No. 226 January Term, 1977, Appeal from the Judgment of Sentence of the Court of Common Pleas of Philadelphia, Trial Division, Criminal Section, at No. 129 December Term, 1975
Lawrence S. Rosenwald, Philadelphia, for appellant.
Robert B. Lawler, Chief, Appeals Div., Asst. Dist. Atty., Paul S. Diamond, Philadelphia, for appellee.
Eagen, C. J., and O'Brien, Roberts, Nix, Manderino and Larsen, JJ. Manderino, J., did not participate in the consideration or decision of this case. Nix, J., filed a dissenting opinion.
Both article I, § 9 of our Constitution and the sixth amendment to the Constitution of the United States guarantee appellant Florencio Rolon "[t]he right to offer the testimony of witnesses, and to compel their attendance, if necessary . . . ." Washington v. Texas, 388 U.S. 14, 19, 87 S.Ct. 1920, 1923, 18 L.Ed.2d 1019 (1967).*fn1 We agree with appellant that the court of common pleas deprived appellant of his right of compulsory process by accepting the unsupported claim of privilege against self-incrimination of appellant's witness, Orlando Rodriguez. Accordingly, we reverse judgment of sentence and grant appellant a new trial.*fn2
Police charged appellant with killing Edward Muldor. At trial, appellant called Felix Ayala to confirm appellant's claim that he was merely a witness to the killing, and not a perpetrator. Just as Ayala began to testify on appellant's behalf, the Commonwealth interrupted Ayala's testimony, contending that Ayala may have been involved in the crime. Acting on the Commonwealth's assertion, the trial court delayed trial and summoned a public defender to assist
Ayala in determining whether to assert the privilege of self-incrimination.
The trial court's concern for the rights of appellant's witnesses was not limited to Ayala. The court also appointed counsel to represent Orlando Rodriguez, another of appellant's witnesses who had not yet testified. It did so only on the basis of its unspecified belief that the "same problem may exist."*fn3 Appointed counsel consulted with both witnesses and announced to the court that the witnesses intended to claim the privilege. The court accepted each witness's claim without affording appellant an opportunity, timely-requested, to establish even his proposed line of questioning.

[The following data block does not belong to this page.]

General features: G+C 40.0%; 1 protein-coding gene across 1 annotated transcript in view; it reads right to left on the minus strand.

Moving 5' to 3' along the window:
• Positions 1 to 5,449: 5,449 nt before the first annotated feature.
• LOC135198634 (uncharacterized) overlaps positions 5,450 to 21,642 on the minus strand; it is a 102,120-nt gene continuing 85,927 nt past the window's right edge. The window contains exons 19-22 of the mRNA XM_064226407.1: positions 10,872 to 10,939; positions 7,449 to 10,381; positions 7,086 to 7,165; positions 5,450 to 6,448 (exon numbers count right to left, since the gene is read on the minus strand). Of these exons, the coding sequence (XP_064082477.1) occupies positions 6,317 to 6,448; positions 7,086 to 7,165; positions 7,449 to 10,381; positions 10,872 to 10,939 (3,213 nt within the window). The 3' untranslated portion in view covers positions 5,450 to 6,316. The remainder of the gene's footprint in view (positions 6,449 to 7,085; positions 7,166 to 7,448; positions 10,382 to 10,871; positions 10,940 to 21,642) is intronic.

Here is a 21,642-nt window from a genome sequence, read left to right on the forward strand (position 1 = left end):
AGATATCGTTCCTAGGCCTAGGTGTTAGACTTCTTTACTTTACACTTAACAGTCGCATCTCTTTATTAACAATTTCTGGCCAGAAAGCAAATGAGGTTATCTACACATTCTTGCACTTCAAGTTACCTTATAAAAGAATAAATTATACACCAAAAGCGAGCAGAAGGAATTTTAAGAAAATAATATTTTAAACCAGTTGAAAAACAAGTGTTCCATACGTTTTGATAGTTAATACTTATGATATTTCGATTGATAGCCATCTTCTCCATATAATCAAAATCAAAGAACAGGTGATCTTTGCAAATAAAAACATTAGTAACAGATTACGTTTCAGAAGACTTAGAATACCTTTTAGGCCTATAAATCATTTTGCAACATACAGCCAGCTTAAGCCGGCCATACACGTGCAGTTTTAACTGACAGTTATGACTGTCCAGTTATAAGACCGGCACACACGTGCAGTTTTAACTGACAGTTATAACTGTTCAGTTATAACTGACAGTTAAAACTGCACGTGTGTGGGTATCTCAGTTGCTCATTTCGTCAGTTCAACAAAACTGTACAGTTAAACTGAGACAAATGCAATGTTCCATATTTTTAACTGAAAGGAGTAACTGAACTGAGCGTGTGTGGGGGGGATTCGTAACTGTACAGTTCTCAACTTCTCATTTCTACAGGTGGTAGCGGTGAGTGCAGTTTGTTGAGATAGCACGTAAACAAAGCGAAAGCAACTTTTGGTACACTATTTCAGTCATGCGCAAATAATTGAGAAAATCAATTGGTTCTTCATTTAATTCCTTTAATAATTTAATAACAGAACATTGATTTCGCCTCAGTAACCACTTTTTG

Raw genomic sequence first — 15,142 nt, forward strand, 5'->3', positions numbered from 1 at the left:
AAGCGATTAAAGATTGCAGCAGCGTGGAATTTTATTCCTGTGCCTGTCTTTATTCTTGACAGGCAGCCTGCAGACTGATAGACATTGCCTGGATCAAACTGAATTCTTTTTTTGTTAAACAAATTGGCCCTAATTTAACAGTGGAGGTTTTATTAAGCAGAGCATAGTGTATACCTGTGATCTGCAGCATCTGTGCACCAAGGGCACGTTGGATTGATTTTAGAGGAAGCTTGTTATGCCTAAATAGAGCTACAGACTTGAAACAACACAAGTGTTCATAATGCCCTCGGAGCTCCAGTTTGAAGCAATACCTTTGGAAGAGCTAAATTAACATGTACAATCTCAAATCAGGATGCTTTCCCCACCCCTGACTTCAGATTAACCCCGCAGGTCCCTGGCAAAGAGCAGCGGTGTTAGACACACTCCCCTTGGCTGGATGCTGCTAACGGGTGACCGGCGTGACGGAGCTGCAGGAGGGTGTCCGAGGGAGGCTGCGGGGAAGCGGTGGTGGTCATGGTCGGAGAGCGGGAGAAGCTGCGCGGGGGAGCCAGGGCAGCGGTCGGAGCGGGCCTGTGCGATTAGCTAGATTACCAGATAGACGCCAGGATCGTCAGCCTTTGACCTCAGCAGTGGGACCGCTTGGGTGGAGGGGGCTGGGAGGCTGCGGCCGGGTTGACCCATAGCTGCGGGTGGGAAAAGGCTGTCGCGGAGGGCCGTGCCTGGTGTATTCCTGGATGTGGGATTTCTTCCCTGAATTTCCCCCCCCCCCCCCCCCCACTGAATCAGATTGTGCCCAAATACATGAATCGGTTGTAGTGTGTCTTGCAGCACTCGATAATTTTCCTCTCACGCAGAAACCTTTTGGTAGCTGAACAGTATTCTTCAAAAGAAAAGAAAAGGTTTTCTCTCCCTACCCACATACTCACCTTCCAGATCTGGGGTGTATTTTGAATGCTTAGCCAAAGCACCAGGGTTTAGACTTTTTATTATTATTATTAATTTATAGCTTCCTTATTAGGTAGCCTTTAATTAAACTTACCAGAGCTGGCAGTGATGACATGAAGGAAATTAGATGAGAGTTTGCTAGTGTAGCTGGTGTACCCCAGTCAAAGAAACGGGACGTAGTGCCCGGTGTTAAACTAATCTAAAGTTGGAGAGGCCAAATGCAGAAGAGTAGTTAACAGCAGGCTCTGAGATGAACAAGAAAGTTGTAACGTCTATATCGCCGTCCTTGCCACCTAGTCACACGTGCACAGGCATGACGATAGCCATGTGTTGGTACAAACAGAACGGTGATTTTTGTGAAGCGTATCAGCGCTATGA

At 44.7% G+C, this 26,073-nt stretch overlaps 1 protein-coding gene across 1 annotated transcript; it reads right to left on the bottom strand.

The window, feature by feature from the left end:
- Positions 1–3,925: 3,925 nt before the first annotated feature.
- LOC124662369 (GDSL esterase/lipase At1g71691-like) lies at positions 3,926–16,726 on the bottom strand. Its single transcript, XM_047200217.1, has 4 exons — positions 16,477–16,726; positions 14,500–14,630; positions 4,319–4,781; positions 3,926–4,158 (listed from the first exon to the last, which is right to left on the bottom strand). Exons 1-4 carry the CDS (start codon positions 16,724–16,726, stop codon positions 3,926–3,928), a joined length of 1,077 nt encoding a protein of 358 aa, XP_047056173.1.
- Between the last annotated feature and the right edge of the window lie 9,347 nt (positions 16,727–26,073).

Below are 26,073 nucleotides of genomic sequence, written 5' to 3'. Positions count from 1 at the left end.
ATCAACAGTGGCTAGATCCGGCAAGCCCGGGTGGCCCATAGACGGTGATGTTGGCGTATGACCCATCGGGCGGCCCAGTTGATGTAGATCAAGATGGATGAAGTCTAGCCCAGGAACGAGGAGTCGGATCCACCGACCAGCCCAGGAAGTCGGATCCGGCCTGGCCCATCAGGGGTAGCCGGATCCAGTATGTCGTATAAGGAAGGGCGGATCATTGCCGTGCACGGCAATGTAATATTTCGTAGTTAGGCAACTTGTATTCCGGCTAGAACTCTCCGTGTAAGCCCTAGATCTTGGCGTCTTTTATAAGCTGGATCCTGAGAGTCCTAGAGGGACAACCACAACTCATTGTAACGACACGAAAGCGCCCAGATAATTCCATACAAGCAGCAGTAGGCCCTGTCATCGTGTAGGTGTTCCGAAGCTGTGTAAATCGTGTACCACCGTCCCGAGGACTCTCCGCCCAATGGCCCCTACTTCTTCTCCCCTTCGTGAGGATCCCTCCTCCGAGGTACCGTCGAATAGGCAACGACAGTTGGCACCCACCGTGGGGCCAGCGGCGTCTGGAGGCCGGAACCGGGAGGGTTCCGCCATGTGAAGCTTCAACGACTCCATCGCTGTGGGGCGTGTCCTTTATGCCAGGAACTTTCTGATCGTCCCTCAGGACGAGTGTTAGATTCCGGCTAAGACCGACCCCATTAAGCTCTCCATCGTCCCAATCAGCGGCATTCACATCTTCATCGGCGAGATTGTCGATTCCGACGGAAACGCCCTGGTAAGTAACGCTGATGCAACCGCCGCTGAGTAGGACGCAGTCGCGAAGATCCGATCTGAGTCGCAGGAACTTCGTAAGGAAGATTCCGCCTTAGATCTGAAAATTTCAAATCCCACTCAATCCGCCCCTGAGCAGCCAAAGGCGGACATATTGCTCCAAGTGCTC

Court then recessed for the day "to give [defense counsel] an opportunity to reassess [his] position. . . ."*fn4 Later that day, Ayala and Rodriguez
"were arrested in the courtroom. . . . They went to the Police Administration Building and both gave full statements with regard to this after having waived their Fifth Amendment rights . . . ."*fn5
Even though the jury was not charged until the next day, there is no indication on the record that the Commonwealth informed either the court or defense counsel that statements had been obtained. Likewise, there is on the record no indication that the content of either witness's statement substantiated the claim of privilege or implicated appellant. At no time during the more than three and one-half years since trial has either witness been prosecuted.
The day after both defense witnesses claimed the privilege, the court charged the jury. The jury found appellant guilty of murder of the third degree. Written post-verdict motions were denied ...